After a meeting reportedly attended by no one, which lasted 52 seconds, Utah implemented new rules earlier this week that will allow municipalities in the Beehive State to experiment with ranked choice voting in future elections.
According to Salt Lake City Fox affiliate KSTU, Utah State Elections Director Justin Lee implemented the new pilot program after a meeting in an empty room Monday. “I’ll open it up to any public comment?” Lee said, addressing no one. “Seeing none, we will close the meeting. Thank you.”
Despite the remarkable lack of public input or engagement around the implementation of the program, the actual result has a chance to make local elections in the state more democratic. Ranked choice voting gives voters the chance to rank the candidates based on reference, rather than simply picking one.
If one candidate gets a majority of first-ranked votes, they win. If not, candidates are eliminated in rounds. A candidate with many second-tier votes, for example, could still win if no candidate receives a majority.
This gives third-party candidates a fairer shot in elections, while also, as FairVote.org wrote earlier this year, preventing “spoiler” candidates in closely contested races or races with many candidates.
“Ranked choice voting would give voters in Utah the ability to ensure that local policymakers are elected with majority support without the need for expensive and low turnout preliminary or runoff elections, even in races where a large number of candidates run,” FairVote’s Christopher Rhode wrote. “This would have come in handy last year when the City of Provo held its elections for city council and mayor…. The primary election featured nine different candidates for the position. Three contenders…emerged at the top of the pack, each receiving more than 20 percent of the vote while no other candidate surpassed single digits.”
State Rep. Rebecca Chavez-Houck (D) has championed ranked choice voting for years in Utah, and she told Fox 13 she hopes it can also help voters overcome some political tribalism.
“Elections, campaigns in general become less vitriolic [when you have ranked choice voting],” she said. “Because as a candidate, I’m trying to persuade not just my base or people that I know for sure are likely to vote for me, but maybe others who might put me second or third.”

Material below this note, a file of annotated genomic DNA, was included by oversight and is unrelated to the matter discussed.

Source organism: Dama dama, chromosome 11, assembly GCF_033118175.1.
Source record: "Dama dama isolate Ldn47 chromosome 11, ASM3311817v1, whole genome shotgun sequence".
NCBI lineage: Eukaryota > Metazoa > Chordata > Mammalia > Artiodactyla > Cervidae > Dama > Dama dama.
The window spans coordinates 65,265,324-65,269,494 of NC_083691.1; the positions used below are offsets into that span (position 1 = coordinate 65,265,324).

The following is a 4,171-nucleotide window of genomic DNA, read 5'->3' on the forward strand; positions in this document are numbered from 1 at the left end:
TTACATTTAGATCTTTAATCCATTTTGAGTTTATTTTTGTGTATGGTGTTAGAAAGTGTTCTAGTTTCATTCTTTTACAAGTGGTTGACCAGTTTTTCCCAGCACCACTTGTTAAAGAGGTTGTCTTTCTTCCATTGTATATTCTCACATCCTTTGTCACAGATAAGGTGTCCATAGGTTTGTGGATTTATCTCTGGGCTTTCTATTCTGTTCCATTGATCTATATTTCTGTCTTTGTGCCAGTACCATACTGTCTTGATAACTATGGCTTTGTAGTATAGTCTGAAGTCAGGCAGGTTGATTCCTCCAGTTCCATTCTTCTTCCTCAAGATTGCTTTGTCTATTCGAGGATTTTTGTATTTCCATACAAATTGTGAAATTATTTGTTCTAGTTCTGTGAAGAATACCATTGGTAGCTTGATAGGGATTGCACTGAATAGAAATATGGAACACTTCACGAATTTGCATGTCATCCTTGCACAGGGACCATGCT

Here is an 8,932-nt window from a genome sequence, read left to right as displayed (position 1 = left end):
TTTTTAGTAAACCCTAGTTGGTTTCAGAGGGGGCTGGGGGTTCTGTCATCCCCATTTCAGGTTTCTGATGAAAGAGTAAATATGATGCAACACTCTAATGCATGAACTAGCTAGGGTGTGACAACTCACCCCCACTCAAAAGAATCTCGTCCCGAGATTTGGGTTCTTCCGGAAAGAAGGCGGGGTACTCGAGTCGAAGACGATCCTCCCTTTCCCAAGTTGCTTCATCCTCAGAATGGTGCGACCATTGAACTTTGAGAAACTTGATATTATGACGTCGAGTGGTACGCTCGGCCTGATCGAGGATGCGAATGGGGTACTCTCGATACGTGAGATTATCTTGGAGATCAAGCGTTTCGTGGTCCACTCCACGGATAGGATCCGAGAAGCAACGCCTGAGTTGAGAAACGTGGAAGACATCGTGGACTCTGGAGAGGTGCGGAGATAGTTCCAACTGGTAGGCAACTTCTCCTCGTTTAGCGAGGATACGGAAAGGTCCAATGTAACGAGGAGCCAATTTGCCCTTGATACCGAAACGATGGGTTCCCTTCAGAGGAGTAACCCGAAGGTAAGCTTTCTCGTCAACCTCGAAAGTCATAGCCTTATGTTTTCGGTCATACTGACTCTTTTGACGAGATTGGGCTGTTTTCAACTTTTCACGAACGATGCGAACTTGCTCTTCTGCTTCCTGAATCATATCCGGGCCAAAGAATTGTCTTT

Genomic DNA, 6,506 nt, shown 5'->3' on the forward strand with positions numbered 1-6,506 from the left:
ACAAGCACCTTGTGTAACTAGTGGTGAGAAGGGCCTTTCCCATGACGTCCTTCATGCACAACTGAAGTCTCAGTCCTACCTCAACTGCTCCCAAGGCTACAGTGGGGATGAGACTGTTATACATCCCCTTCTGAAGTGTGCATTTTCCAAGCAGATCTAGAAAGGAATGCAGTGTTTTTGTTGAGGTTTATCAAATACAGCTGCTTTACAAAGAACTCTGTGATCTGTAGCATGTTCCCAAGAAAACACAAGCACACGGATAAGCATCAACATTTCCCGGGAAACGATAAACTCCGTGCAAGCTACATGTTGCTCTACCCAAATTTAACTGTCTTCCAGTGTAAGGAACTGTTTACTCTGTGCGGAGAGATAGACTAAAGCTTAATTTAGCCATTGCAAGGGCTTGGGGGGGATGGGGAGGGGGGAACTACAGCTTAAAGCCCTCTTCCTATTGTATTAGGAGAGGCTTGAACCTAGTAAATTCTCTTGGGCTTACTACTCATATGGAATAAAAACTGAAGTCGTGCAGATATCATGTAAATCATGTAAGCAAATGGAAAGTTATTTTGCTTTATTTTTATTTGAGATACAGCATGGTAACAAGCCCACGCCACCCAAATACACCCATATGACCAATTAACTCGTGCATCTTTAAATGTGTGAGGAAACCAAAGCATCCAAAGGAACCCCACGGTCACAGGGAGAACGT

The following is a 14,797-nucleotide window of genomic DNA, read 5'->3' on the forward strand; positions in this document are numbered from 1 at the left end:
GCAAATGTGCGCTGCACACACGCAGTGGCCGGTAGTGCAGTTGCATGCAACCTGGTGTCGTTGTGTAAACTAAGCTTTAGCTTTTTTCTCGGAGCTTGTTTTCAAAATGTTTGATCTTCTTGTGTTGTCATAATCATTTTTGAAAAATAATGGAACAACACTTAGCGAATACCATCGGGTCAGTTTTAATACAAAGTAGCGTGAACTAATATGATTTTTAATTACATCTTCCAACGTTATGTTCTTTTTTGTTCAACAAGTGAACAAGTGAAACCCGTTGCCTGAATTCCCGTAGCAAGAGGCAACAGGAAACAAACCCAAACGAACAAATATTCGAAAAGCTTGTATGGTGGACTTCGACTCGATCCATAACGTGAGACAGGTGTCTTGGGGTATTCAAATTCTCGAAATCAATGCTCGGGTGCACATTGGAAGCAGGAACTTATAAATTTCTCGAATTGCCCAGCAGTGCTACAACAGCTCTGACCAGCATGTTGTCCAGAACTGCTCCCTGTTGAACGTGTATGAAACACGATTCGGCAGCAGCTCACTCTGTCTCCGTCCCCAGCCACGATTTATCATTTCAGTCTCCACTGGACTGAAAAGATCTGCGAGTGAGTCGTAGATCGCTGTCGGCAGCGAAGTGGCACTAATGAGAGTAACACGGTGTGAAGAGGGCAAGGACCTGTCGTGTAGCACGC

As KSTU notes, cities in a few states, including Colorado, California, and Minnesota, have implemented ranked choice voting, and for municipalities in Utah interested in trying, there is a January 1 implementation deadline.
So far, the outlet reported, no city has informed the Lt. Governor’s Office it intends to try out ranked choice voting but some cities have reportedly expressed an interest in it.
“We’re also encouraging constituents that would like to do ranked choice voting in their municipal elections next year to reach out to their city leaders and say ‘Yes, let’s give this a try,'” Chavez-Houck told the outlet.
Maine is currently the only state with statewide ranked choice voting, which is currently the subject of a lawsuit in a closely watched congressional race in the state’s 2nd District.
— Bruce Poliquin (@BrucePoliquin) November 14, 2018
Though voters in the state earlier this year voted to move to a ranked choice system, incumbent Rep. Bruce Poliquin (R-ME) is suing, saying he’s “standing up for…voters who voted against Ranked Choice.”
The suit comes after about 8 percent of voters in the state voted for two independents, Tiffany Bond and Will Hoar. According to the Bangor Daily News, once those ballots are counted, Jared Golden, Poliquin’s Democratic challenger, would become the official victor.